Theory and practice in the construction of professional identity in nursing students: A qualitative study.

Nurse education today

PubMedID: 25863650

Arreciado Marañón A, Isla Pera MP. Theory and practice in the construction of professional identity in nursing students: A qualitative study. Nurse Educ Today. 2015;.
BACKGROUND
The problem of nurses' professional identity continues to be seen in the disjunction between theoretical training and clinical placements. Moreover, it is not known how nursing students perceive these contradictions or how this discrepancy influences the construction of professional identity.

OBJECTIVE
To gain insight into nursing students' perception of their theoretical and practical training and how this training influences the process of constructing their professional identity.

DESIGN
Qualitative, ethnographic study.

PARTICIPANTS/SETTINGS
Third-year nursing students at the l'Escola Universitària d'Infermeria Vall d'Hebron de Barcelona.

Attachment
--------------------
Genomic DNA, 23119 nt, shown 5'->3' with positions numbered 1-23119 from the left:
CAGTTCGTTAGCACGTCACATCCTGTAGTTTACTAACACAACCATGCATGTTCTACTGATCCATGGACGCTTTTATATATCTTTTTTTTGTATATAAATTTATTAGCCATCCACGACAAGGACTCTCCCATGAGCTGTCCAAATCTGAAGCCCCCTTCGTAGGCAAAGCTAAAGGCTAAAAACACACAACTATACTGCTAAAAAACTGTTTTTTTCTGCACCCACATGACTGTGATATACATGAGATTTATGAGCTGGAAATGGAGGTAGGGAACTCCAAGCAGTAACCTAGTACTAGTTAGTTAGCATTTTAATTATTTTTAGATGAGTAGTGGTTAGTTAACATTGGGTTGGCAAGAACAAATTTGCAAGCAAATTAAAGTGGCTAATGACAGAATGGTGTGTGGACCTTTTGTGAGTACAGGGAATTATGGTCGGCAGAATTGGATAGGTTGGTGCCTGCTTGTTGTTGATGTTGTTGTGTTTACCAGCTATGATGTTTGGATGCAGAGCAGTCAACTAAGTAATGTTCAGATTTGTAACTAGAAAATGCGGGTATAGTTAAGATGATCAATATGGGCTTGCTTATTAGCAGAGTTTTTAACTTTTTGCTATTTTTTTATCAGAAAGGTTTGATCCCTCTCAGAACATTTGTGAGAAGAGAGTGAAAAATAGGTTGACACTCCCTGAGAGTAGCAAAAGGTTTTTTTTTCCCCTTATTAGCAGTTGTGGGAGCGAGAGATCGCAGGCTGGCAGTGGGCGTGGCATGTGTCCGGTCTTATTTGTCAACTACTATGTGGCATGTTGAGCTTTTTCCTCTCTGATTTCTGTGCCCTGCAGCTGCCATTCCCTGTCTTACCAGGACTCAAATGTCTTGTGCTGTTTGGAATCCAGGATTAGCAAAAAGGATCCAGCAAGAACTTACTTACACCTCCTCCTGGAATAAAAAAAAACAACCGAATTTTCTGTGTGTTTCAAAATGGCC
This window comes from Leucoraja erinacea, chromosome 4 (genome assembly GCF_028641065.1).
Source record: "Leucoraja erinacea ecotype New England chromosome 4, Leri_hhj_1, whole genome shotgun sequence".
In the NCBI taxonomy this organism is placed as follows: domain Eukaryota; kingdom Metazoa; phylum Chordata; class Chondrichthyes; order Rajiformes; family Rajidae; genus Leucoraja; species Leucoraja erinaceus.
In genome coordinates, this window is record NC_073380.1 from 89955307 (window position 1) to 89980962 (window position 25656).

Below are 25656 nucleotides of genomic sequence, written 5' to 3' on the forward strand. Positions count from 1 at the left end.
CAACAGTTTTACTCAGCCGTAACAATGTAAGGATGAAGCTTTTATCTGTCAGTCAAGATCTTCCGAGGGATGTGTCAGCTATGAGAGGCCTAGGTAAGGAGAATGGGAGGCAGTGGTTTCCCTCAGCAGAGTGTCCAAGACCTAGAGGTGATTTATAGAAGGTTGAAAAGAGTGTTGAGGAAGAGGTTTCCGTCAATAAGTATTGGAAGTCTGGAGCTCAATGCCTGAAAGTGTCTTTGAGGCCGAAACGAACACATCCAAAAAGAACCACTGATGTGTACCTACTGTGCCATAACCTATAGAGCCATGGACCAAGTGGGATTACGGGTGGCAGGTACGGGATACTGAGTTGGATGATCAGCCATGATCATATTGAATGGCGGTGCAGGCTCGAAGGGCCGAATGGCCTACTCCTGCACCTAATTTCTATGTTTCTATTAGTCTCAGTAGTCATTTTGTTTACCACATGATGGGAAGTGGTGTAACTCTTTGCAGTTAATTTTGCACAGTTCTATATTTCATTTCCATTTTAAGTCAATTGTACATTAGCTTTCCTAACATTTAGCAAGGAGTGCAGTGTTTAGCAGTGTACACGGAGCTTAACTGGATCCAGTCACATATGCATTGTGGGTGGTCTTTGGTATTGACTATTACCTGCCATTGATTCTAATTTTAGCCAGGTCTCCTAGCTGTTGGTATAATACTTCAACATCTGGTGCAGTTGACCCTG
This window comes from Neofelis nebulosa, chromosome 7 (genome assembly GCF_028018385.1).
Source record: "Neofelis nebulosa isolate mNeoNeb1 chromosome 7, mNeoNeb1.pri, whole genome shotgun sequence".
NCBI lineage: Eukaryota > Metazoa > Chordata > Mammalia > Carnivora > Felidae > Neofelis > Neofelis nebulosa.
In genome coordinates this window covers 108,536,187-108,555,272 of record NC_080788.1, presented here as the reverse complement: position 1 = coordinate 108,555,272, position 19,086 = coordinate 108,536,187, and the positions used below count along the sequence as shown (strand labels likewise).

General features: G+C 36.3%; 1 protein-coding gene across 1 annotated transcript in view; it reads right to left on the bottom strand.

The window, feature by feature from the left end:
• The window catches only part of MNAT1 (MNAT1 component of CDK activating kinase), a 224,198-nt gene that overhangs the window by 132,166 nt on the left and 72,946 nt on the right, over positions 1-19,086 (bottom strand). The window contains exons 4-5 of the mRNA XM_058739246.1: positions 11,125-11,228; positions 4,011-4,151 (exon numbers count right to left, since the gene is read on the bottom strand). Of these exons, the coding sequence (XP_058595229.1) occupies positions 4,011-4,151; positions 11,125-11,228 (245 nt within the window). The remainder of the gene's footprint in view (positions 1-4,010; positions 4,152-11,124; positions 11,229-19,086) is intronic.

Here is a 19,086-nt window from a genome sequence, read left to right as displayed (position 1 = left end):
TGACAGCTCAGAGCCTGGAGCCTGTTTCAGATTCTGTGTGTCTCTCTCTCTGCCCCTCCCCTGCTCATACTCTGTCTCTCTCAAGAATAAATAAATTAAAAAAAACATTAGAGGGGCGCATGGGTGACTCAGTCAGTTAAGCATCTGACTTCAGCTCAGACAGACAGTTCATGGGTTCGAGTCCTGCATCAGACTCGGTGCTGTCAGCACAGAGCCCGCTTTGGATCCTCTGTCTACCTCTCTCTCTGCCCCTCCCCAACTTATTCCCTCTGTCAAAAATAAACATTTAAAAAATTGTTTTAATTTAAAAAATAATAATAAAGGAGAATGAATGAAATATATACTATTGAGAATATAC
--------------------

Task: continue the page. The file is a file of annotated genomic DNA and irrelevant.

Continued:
METHODS
Participant observation was conducted in the hospital setting and primary care. Discussion groups were held. The constant comparative method was used for the analysis. The study adhered to the criteria of credibility, transferability, dependability and confirmability.

RESULTS
Students believed that both theoretical and practical trainings were indispensable. Nevertheless, clinical placements were considered essential to confer sense to the theory and to shape their identity, as they helped student nurses to experience their future professional reality and to compare it with what they had been taught in theoretical and academic classes. The role of the clinical placement mentor was essential. With regard to theory, the skills developed in problem-based learning gave novice nurses' confidence to approach the problems of daily practice and new situations. Equally, this approach taught them to reflect on what they did and what they were taught and this ability was transferred to the clinical setting.

CONCLUSIONS
For students, both strategies (theory and practice) are vital to nursing education and the construction of a professional identity, although pride of place is given to clinical placements and mentors. The skills developed with problem-based learning favor active and reflective learning and are transferred to learning in the clinical setting.